With the growth of interest in Carbon Storage (CCS) as well as underground storage of hydrocarbons, the geomechanics of Caprock Integrity has become of major interest. Nonetheless, the geomechanical integrity of the bounding layers around a given reservoir has been a well-known concern for, for example, waterflood operations for decades.
The “caprock” is considered to be the bounding, low permeability formation immediately above the injection horizon (or the overlying bounding layer above a salt formation). Sometimes, the injection horizon is at virgin pressure, but, in many cases, the injection horizon is at a depleted pressure (due to production of oil & gas or water). A Caprock Integrity Assessment is used to evaluate the central geomechanical issue for storage and sequestration operations – will the low permeability of the caprock, during pressurization or repressurization of the injection zone, be maintained in order to trap the injected fluid (CO2, hydrocarbons, or water for waterflood operations) in the injection zone.
A geomechanical analysis of caprock integrity begins with a geomechanical assessment of the injection zone and caprock itself (stresses, pressures and mechanical properties), with a particular focus on structural features like through-going faults. Of particular concern is that faults may be reactivated and become permeable during depletion/repressurization operations.
At OFG, we use the calibrated 3D geomechanical model, once the base case conditions (structure, stresses, pressures, and mechanical properties) have been established, to evaluate various injection and depletion scenarios including:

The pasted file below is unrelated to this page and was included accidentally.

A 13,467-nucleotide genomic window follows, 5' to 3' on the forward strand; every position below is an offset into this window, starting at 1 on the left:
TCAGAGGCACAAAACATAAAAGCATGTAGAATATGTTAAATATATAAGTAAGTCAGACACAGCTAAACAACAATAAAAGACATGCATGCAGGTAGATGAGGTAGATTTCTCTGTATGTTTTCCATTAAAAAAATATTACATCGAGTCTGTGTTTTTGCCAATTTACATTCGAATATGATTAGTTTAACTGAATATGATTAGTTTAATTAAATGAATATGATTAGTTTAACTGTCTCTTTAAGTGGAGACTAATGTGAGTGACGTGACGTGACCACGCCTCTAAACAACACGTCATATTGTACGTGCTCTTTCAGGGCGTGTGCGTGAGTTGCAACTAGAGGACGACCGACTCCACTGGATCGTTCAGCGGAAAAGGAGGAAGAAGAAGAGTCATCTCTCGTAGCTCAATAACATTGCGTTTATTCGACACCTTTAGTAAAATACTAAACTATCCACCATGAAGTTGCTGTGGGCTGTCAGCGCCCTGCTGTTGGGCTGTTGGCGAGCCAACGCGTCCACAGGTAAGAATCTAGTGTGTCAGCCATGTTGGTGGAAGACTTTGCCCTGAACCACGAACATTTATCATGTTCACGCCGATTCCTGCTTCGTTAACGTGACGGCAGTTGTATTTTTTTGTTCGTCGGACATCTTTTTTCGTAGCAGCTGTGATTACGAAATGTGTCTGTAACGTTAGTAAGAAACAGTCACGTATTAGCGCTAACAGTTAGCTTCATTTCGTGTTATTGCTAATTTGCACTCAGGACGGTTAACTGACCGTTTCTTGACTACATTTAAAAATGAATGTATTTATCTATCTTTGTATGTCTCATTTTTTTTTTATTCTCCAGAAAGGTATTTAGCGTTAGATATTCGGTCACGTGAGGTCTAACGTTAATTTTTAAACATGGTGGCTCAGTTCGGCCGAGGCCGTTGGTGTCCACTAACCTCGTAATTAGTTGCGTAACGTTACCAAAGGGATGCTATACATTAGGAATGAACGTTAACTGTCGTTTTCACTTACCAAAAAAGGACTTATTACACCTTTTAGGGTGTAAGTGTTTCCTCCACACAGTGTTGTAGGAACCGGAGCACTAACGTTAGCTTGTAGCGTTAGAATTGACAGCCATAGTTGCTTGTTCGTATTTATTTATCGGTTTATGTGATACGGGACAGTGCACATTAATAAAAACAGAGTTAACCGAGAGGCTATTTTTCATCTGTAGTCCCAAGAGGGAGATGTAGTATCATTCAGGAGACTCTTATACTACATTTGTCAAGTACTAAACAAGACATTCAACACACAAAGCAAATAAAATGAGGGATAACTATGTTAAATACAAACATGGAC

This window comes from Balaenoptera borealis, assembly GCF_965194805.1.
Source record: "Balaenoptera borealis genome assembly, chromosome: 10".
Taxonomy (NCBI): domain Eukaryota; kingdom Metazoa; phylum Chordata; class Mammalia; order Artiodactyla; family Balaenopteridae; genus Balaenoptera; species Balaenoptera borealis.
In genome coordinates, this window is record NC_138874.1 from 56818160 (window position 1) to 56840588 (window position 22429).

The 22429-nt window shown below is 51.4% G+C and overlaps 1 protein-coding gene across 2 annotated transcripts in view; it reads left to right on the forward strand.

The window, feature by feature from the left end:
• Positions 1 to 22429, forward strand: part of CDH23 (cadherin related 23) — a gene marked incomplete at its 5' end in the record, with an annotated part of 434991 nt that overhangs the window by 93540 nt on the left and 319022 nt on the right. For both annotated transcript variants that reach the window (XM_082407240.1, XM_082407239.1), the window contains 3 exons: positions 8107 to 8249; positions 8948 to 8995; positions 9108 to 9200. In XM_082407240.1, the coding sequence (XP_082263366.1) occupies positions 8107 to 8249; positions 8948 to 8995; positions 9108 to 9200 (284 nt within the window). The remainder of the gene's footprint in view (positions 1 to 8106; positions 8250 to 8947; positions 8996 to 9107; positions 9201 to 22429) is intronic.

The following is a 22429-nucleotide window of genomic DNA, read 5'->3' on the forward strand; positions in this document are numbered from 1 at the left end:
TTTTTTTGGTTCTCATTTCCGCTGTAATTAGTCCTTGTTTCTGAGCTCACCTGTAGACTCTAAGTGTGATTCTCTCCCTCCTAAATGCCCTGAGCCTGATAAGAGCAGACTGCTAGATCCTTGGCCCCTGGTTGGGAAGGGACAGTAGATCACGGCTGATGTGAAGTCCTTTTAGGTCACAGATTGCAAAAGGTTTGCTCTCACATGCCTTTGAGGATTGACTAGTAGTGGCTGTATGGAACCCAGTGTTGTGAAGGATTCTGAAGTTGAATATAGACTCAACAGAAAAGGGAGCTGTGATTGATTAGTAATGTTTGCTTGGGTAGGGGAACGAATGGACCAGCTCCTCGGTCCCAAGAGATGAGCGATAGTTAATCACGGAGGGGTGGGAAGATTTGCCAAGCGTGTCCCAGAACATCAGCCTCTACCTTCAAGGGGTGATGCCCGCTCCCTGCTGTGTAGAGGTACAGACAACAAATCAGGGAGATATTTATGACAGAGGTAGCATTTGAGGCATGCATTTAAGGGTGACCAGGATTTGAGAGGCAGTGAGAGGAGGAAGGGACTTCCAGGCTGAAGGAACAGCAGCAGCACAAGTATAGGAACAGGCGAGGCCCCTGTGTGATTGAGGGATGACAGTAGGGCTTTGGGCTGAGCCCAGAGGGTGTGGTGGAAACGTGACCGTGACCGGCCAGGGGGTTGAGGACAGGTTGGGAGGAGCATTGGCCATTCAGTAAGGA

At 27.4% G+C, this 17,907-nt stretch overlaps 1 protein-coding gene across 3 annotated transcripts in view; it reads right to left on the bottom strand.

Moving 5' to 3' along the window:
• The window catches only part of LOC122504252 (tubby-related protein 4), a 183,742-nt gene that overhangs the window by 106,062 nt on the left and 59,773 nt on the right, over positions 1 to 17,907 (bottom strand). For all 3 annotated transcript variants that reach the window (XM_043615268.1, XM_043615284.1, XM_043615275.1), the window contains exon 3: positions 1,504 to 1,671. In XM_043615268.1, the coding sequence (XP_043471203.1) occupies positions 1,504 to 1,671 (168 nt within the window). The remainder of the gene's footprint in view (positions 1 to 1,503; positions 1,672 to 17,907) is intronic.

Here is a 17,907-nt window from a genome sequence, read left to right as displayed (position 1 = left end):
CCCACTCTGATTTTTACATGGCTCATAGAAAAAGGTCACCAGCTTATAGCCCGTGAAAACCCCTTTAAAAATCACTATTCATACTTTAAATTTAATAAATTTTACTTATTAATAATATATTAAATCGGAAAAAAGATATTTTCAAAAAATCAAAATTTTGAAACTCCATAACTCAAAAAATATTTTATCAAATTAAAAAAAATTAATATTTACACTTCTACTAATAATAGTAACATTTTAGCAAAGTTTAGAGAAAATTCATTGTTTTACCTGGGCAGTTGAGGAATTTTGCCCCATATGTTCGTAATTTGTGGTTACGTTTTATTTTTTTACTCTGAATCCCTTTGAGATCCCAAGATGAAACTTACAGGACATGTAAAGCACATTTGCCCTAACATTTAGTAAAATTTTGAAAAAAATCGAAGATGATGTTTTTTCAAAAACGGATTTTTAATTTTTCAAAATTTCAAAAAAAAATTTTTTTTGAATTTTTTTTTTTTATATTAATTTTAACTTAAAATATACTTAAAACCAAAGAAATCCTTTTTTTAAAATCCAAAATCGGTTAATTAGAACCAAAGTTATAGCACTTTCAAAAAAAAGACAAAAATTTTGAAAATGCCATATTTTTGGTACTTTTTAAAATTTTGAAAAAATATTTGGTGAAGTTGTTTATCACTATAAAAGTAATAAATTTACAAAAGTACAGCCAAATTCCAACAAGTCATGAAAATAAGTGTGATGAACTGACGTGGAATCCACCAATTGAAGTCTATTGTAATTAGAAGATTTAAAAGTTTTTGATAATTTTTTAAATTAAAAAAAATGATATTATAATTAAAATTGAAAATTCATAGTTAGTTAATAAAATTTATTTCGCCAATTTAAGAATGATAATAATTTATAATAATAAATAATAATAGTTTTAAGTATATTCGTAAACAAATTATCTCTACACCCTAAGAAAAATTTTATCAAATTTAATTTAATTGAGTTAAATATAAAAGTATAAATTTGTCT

- • Reservoir depletion scenarios;
- • Water injection for pressure maintenance into a virgin pressure or depleted pressure reservoir;
- • CCS operations; or
- • Injection pressure and volumes for gas storage into a depleted reservoir.
From a geomechanical perspective, changes of reservoir pressure induce changes in the principal stresses, particular Shmin (the minimum horizontal stress or sometimes considered the Fracture Gradient), and therefore the safe injection pressure for cap rock integrity may change. Because in-situ stresses will change with formation pressure changes, the injection pressures that are sustainable to perform waterflooding operations prior to reservoir depletion, for example, may no longer be safe if waterflooding (repressurization operations) is implemented after pressure depletion has occurred.
OFG can develop a complete geomechanics evaluation plan and assessment, including data collection, 3D geomechanical model parametric analyses, and long-term monitoring, to help our clients insure safe, long-term injection (reinjection), repressurization and storage/sequestration operations.